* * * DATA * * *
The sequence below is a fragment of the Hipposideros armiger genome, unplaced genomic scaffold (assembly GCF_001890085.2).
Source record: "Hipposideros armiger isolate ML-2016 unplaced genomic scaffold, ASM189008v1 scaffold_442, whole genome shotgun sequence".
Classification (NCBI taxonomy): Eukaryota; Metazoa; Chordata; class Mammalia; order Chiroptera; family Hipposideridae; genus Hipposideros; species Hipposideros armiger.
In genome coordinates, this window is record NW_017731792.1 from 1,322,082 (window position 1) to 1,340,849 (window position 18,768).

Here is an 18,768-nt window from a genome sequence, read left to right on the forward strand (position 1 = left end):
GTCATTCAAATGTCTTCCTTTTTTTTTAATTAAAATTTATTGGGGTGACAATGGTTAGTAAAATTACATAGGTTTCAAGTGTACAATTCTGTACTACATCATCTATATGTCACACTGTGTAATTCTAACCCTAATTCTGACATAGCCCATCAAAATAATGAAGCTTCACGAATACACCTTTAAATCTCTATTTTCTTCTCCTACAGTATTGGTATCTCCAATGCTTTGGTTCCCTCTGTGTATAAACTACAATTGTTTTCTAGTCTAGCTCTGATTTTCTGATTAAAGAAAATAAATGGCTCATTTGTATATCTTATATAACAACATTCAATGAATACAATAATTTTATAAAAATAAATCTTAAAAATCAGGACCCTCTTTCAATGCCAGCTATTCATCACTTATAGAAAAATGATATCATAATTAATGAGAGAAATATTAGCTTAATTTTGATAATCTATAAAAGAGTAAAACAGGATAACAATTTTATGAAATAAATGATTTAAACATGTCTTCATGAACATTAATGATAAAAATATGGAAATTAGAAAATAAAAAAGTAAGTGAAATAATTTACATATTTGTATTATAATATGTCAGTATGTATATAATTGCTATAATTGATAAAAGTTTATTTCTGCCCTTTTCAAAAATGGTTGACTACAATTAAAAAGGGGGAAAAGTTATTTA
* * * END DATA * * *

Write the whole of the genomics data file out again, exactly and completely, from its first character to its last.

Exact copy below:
The sequence below is a fragment of the Hipposideros armiger genome, unplaced genomic scaffold (assembly GCF_001890085.2).
Source record: "Hipposideros armiger isolate ML-2016 unplaced genomic scaffold, ASM189008v1 scaffold_442, whole genome shotgun sequence".
Classification (NCBI taxonomy): Eukaryota; Metazoa; Chordata; class Mammalia; order Chiroptera; family Hipposideridae; genus Hipposideros; species Hipposideros armiger.
In genome coordinates, this window is record NW_017731792.1 from 1,322,082 (window position 1) to 1,340,849 (window position 18,768).

Here is an 18,768-nt window from a genome sequence, read left to right on the forward strand (position 1 = left end):
GTCATTCAAATGTCTTCCTTTTTTTTTAATTAAAATTTATTGGGGTGACAATGGTTAGTAAAATTACATAGGTTTCAAGTGTACAATTCTGTACTACATCATCTATATGTCACACTGTGTAATTCTAACCCTAATTCTGACATAGCCCATCAAAATAATGAAGCTTCACGAATACACCTTTAAATCTCTATTTTCTTCTCCTACAGTATTGGTATCTCCAATGCTTTGGTTCCCTCTGTGTATAAACTACAATTGTTTTCTAGTCTAGCTCTGATTTTCTGATTAAAGAAAATAAATGGCTCATTTGTATATCTTATATAACAACATTCAATGAATACAATAATTTTATAAAAATAAATCTTAAAAATCAGGACCCTCTTTCAATGCCAGCTATTCATCACTTATAGAAAAATGATATCATAATTAATGAGAGAAATATTAGCTTAATTTTGATAATCTATAAAAGAGTAAAACAGGATAACAATTTTATGAAATAAATGATTTAAACATGTCTTCATGAACATTAATGATAAAAATATGGAAATTAGAAAATAAAAAAGTAAGTGAAATAATTTACATATTTGTATTATAATATGTCAGTATGTATATAATTGCTATAATTGATAAAAGTTTATTTCTGCCCTTTTCAAAAATGGTTGACTACAATTAAAAAGGGGGAAAAGTTATTTA